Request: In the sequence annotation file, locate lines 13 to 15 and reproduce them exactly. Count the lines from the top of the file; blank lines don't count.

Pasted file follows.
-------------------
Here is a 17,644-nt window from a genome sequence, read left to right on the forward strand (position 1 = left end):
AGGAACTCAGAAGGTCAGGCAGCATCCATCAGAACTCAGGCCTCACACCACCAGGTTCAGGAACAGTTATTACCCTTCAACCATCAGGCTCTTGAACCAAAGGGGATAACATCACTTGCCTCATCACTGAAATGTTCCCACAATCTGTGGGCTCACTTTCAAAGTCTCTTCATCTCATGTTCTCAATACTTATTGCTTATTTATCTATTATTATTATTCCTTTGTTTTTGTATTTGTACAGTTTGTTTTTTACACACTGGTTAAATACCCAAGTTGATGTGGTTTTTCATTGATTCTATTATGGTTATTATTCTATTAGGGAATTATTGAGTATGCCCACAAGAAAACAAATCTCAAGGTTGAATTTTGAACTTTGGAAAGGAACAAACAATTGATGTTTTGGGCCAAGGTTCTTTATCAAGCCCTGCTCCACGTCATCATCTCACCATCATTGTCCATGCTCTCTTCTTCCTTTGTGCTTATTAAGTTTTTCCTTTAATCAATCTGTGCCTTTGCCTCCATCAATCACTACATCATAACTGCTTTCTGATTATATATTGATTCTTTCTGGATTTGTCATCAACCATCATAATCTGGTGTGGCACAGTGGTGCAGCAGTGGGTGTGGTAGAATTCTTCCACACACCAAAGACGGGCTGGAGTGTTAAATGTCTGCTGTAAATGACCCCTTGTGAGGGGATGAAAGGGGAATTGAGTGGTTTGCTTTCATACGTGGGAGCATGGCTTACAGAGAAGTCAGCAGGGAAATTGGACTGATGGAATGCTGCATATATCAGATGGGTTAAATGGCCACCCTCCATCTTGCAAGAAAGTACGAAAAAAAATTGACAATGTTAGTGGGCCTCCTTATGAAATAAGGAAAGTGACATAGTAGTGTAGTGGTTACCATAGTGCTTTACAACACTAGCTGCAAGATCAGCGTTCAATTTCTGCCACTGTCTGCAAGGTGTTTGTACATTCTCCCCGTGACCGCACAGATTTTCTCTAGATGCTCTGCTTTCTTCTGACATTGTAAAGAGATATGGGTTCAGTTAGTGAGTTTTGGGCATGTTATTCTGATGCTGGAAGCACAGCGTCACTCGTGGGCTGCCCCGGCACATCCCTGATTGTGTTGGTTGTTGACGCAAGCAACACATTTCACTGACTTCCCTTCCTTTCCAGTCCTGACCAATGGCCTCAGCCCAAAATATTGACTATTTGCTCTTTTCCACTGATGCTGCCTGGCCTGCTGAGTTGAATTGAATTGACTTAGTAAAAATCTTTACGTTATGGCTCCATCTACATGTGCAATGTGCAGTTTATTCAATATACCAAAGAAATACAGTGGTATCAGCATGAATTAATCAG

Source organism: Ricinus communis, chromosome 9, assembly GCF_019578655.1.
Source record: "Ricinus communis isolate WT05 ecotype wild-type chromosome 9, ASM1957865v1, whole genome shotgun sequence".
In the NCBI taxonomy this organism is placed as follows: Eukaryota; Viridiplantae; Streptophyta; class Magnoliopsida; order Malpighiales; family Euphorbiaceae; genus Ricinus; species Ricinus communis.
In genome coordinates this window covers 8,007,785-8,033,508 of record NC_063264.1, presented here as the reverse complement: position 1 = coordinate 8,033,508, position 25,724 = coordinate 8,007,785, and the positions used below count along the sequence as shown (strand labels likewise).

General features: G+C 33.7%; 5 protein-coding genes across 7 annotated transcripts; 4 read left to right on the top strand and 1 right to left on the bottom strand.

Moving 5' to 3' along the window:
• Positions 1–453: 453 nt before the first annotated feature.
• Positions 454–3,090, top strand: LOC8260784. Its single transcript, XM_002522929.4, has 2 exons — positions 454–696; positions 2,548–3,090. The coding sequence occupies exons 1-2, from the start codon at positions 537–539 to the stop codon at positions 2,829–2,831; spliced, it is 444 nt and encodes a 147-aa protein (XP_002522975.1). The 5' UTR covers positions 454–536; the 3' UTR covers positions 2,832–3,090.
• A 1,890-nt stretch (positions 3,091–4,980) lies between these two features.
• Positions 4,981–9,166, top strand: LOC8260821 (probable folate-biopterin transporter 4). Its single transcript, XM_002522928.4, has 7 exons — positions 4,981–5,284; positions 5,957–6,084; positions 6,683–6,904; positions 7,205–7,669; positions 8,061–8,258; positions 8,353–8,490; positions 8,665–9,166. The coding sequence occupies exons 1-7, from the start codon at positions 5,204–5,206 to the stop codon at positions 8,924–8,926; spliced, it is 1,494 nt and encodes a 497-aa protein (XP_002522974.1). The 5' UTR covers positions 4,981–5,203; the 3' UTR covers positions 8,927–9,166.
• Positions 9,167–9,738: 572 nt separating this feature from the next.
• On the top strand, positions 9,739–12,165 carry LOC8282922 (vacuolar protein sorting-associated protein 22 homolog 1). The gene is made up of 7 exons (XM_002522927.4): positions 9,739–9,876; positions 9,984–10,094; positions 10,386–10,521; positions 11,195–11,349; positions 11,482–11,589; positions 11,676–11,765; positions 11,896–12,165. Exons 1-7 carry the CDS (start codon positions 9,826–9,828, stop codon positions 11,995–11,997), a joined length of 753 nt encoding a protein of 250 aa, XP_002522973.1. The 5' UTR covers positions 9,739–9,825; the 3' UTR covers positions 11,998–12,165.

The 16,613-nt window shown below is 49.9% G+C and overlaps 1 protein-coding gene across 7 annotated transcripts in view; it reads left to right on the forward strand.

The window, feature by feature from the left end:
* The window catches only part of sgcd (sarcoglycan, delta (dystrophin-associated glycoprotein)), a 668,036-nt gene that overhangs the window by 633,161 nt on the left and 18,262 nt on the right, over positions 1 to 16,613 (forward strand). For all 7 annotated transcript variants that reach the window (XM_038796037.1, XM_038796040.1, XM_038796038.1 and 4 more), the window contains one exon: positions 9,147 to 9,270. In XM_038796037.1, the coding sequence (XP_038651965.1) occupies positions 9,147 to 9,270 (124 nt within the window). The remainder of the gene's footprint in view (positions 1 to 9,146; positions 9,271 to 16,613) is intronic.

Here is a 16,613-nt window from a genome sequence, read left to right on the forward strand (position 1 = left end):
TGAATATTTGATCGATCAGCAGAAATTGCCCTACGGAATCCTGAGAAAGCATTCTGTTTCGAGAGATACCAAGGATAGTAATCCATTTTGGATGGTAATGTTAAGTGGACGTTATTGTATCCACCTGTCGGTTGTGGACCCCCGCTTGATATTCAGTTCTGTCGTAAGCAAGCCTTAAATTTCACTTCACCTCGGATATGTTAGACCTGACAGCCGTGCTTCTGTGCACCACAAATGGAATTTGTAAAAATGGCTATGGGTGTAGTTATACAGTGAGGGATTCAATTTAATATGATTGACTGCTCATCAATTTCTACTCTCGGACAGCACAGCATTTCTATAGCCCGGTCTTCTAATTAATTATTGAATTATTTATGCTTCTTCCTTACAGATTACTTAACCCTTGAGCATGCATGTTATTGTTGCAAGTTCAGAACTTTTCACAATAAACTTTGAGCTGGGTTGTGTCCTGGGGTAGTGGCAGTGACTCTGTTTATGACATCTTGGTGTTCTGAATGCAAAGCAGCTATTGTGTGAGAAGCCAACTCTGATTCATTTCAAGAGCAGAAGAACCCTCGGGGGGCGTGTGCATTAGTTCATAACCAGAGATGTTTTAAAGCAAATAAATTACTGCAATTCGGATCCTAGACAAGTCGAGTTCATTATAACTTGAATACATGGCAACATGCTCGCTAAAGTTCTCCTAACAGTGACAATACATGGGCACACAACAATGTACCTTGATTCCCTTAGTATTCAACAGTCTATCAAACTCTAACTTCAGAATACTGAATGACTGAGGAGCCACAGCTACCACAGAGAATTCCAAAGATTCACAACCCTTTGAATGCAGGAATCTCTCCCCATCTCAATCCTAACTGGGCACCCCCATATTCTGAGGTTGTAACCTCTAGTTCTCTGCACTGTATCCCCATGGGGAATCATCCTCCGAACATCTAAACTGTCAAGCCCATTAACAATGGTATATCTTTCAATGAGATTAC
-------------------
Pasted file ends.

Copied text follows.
• Positions 9,167–9,738: 572 nt separating this feature from the next.
• On the top strand, positions 9,739–12,165 carry LOC8282922 (vacuolar protein sorting-associated protein 22 homolog 1). The gene is made up of 7 exons (XM_002522927.4): positions 9,739–9,876; positions 9,984–10,094; positions 10,386–10,521; positions 11,195–11,349; positions 11,482–11,589; positions 11,676–11,765; positions 11,896–12,165. Exons 1-7 carry the CDS (start codon positions 9,826–9,828, stop codon positions 11,995–11,997), a joined length of 753 nt encoding a protein of 250 aa, XP_002522973.1. The 5' UTR covers positions 9,739–9,825; the 3' UTR covers positions 11,998–12,165.

The 16,613-nt window shown below is 49.9% G+C and overlaps 1 protein-coding gene across 7 annotated transcripts in view; it reads left to right on the forward strand.